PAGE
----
Pension size of ethnic minorities less than half of white Britons’: research
The disparity is driven by insufficient disposable income, mistrust and risk aversion
ETHNIC minorities in the UK are significantly under-pensioned compared to white British people, according to new research.
Legal & General Investment Management (LGIM) found that at £52,333, the average minority ethnic person’s pension pot was less than half the size of the average white British person’s £114,941.
Insufficient disposable income exacerbated by the cost-of-living crisis, misconceptions and risk aversion drove the ethnicity pension gap, the study comprising more than 4,000 participants revealed.
Some 31 per cent of the ethnic minority respondents said a lack of enough spare income prevented them from investing into a pension, compared to 20 per cent white Britons who cited this as the reason.
A little more than a quarter (26 per cent) of ethnic minority people said they did not want to take risk with their money while just seven per cent of white Britons showed the risk aversion.
Some ethnic minority participants perceived pensions as riskier than alternatives such as cash and property.
Some people feared that the structure of their pension was “corruptible”.
The Covid-19 pandemic and the cost-of-living crisis hit lower-paid ethnic minority respondents harder, the research found.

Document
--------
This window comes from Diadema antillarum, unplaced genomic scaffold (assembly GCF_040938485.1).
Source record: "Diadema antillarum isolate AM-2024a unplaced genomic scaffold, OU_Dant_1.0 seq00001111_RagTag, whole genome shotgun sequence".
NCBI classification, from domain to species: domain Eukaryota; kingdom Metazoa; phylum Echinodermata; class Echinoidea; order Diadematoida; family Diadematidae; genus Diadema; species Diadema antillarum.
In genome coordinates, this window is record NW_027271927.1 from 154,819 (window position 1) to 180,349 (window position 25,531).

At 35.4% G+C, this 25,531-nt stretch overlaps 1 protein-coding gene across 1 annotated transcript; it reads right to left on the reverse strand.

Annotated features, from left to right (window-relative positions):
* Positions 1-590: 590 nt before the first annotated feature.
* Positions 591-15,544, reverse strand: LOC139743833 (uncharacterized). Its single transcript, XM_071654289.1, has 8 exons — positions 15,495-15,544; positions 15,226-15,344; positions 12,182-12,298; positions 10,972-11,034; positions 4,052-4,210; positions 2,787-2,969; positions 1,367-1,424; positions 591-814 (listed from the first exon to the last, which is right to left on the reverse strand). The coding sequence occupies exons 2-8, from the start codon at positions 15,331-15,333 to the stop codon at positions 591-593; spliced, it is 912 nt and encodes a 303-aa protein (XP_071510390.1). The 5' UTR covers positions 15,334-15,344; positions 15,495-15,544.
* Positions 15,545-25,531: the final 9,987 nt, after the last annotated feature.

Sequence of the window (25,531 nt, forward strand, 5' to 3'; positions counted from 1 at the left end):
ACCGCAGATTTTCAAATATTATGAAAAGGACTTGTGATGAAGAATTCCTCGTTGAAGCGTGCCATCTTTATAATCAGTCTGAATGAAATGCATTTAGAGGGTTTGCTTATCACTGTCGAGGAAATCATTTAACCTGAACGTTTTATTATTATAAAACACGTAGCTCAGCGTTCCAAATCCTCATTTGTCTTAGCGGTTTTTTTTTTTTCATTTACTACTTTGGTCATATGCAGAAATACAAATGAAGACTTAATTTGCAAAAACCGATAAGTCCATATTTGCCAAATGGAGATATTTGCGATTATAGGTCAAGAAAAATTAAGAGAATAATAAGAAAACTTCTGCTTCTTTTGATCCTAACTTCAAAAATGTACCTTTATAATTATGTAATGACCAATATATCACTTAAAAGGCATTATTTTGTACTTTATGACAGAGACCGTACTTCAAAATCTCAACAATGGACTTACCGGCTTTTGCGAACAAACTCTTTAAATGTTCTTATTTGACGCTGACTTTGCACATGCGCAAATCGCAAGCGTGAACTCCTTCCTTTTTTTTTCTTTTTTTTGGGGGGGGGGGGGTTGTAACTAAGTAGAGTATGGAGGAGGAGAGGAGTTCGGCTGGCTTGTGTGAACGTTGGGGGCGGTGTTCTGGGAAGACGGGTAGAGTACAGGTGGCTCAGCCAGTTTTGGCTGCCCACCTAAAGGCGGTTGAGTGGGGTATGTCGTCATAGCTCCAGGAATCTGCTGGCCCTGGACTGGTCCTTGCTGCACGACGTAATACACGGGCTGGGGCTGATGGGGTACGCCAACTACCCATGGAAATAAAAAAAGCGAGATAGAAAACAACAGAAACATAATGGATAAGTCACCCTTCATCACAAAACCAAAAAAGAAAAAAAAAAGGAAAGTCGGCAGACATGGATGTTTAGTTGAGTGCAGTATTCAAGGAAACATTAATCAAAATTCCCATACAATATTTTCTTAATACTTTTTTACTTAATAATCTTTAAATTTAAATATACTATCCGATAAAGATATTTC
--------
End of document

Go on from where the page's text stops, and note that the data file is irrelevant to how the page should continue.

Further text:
A fifth of the ethnic minority respondents stated the cost-of-living crisis was preventing them from paying into a pension as against 13 per cent of white British people.
Seven in 10 respondents from ethnic minority backgrounds expressed concern about the elevated interest rates versus six in 10 white Britons.
According to the findings, many missed out on one of the most tax-efficient ways to save for their future due to the “ethnicity pay gap”.
Minority ethnicities were more likely than their white counterparts to trust the media and social media for financial advice. But similar proportions of both groups – 59 per cent of ethnic minorities and 58 per cent of white Britons – said they trusted banks for the purpose.
LGIM’s head of defined contribution, Rita Butler-Jones, said the uncertainty of the past few years had exacerbated “financial, social and health inequalities across British society.”
“While we are beginning to understand the drivers of the ethnicity pensions gap, it is clear the factors affecting the gap – including pay levels, lack of familiarity and knowledge, pensions’ perceived lack of relevance, and expectations of the duties and activities of the state – have been compounded by instabilities caused by Covid, the cost of living crisis and the continuing challenges for all women associated with the gender pensions gap,” she said.
LGIM research report comes months after the Social Market Foundation think-tank found that people from ethnic minorities were much less likely than white Britons to save into a pension scheme.